587
    • i.JPG
      i.JPG
      File size:
      74 KB
      Views:
      515
    • j.JPG
      j.JPG
      File size:
      60.8 KB
      Views:
      466
  3. Farmer
    Joined: Sep 20, 2002
    Posts: 2,068

    Farmer
    Member

    Now the transmission's out. store the drive shaft in a dry place and cover up the input end with a rag or plastic bag to keep it nice. I don't have a garage, so my kitchen served as the rebuild area. Thank God I have dark brown linoleum in the kitchen, plenty of room, and no wife to deal with, otherwise this wouldn't be cool. I have a little fold out table thingy from my sink that i attach when needed, and that's what i used as a work bench. Now, time to dissassemble these bad Larrys.
    Okay here we go: 9. remove the output shaft housing, and be carefull not to let the output shaft come out with the housing or your needle bearings will fall out and that sucks. Put the housing aside. 10. Remove the speedo drive gear snap ring and slide off the gear. (My speedo drive gear was shot on mine and so i pirated the drive gear off the good one, and gained a working speedometer which i didn't have before, yeah!) 11. Remove the little piece of flat rectangular metal that holds both the shafts in place from the rear of the transmission. 12. Press the idler gear shaft out of the transmission, and lower the cluster gear to the bottom of the tranny case. Kind of hard to do 'cause you can't get your hands inside there yet, so just try to not let it drop to the bottom hard. 13. Now, remove the input shaft housing/retainer, and slide the input shaft out of the transmission. 14. Remove the synchronizer snap ring near the snoot of the output shaft, and then while holding the whole synchro assembly together, slide the the output shaft out and away from the assembly. Now, put the assembly down together out of the way. Remove the shifter forks from the case. 15. Remove the reverse idler shaft from the transmission. I don't have special tools, so i used a steel clamp and a small long socket to press the shaft out. works great and doesn't hurt anything. Now, that's as far as i needed to go with the dissassembly. Below are pics of the disassembly, how it came out, and detail pics. I will try to post them in order of my steps above.....bear with me.
     

    Attached Files:

    • 28.JPG
      28.JPG
      File size:
      77.7 KB
      Views:
      1,200
    • 27.JPG
      27.JPG
      File size:
      76.2 KB
      Views:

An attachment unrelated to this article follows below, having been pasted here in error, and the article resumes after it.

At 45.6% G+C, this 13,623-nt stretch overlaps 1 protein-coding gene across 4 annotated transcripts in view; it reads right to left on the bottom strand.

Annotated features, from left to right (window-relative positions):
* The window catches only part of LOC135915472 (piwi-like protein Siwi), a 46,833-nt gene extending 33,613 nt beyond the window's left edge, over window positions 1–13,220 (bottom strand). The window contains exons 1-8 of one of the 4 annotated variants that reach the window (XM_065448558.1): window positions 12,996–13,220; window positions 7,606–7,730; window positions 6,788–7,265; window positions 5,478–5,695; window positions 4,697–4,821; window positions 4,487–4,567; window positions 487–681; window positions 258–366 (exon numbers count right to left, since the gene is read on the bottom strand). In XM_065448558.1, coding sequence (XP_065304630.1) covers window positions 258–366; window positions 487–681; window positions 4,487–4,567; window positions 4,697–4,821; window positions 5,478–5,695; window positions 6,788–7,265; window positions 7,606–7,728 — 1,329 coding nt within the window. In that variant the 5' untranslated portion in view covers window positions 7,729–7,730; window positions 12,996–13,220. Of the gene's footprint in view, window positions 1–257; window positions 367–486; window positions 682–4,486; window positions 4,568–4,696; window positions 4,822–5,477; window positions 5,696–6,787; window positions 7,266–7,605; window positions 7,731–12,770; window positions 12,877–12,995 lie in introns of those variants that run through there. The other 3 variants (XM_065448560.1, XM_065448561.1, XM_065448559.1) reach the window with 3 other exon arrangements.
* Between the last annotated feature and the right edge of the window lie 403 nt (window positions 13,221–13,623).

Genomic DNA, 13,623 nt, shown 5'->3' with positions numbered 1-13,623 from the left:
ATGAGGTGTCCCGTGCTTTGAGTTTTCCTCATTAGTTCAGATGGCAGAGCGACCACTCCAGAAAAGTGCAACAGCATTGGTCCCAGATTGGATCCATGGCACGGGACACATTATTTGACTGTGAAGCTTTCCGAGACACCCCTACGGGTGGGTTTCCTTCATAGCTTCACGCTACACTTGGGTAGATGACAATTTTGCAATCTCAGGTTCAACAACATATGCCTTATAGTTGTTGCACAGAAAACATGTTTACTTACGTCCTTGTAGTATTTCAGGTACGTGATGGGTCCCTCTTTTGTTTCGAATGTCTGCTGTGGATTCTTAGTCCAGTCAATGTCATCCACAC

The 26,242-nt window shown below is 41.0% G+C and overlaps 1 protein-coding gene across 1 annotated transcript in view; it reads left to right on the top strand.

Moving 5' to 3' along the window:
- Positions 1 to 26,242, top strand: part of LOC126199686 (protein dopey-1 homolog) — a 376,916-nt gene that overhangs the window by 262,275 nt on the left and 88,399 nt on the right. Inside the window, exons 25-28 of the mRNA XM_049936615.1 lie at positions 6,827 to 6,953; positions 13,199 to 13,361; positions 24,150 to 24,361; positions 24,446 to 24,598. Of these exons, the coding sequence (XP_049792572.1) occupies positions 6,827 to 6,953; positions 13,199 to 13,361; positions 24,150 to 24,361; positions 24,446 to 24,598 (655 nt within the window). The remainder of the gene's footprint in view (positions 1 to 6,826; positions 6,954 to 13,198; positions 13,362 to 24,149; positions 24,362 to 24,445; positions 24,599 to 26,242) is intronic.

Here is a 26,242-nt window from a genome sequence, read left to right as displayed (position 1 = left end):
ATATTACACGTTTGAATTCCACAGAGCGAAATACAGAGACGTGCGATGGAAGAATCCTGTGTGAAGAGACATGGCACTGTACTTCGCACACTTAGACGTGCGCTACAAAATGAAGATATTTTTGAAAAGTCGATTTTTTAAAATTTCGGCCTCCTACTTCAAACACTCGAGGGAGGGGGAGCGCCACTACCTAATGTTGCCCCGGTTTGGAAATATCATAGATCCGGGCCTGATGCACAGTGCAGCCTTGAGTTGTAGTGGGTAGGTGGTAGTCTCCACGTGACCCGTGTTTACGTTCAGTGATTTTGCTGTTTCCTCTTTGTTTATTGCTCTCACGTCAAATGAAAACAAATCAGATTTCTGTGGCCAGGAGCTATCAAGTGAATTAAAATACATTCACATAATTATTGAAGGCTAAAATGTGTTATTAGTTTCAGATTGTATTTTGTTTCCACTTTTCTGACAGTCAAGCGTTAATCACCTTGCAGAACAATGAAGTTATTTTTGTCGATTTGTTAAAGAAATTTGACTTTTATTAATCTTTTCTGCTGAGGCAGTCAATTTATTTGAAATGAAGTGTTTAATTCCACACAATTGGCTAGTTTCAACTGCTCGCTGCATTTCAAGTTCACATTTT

1,054
    • 26.JPG
      26.JPG
      File size:
      58.5 KB
      Views:
      1,005
    • 33.JPG
      33.JPG
      File size:
      64.3 KB
      Views:
      944
    • 21.JPG
      21.JPG
      File size:
      65.8 KB
      Views:
      1,036
    • 25.JPG
      25.JPG
      File size:
      64.9 KB
      Views:
      973
    • 24.JPG
      24.JPG
      File size:
      57.3 KB
      Views:
      938
    • 16.JPG
      16.JPG
      File size:
      69 KB
      Views:
      928
    • 17.JPG
      17.JPG
      File size:
      64.5 KB
      Views:
      926
    • 18.JPG
      18.JPG
      File size:
      63.7 KB
      Views:
      895
    • 19.JPG
      19.JPG
      File size:
      65.6 KB
      Views:
      911
    • 20.JPG
      20.JPG
      File size:
      73.4 KB
      Views:
      1,014
    • 22.JPG
      22.JPG
      File size:
      65.4 KB
      Views:
      882
    • 4.JPG
      4.JPG
      File size:
      69 KB
      Views:
      880
  4. Farmer
    Joined: Sep 20, 2002
    Posts: 2,068

    Farmer
    Member

    Okay...now here are a few shots of my work area- this should encourage any of you who are garage-less. It don't mean you can't work on cars!! Plus, I live on the 2nd story of my building!
     

    Attached Files:

    • 1.JPG
      1.JPG
      File size:
      70.6 KB
      Views:
      543
    • 2.JPG
      2.JPG
      File size:
      78.5 KB
      Views:
      536
    • 3.JPG
      3.JPG
      File size:
      68.1 KB
      Views:
      564
    Register now to get rid of these ads!

  5. garvinzoom
    Joined: Sep 21, 2007
    Posts: 1,169

    garvinzoom
    Member

    Great tech! Dont have the three speed but if I get one this will come in handy.

    Thanks
     
  6. Farmer
    Joined: Sep 20, 2002
    Posts: 2,068

    Farmer
    Member

    Now...let's see what i found to be the culprit in my transmission's death......(as a note: i bought this Ranchero cheap, and it had been neglected for decades. Expect that when you buy an old car, shit like this has been brewing for a long time, and it may all come apart on YOU...lol! This is directed more at the younger guys who are new to the wonderful world of old cars and wrenching, who might think that a cheap old car will be problem free for a while...think again! hahaha!)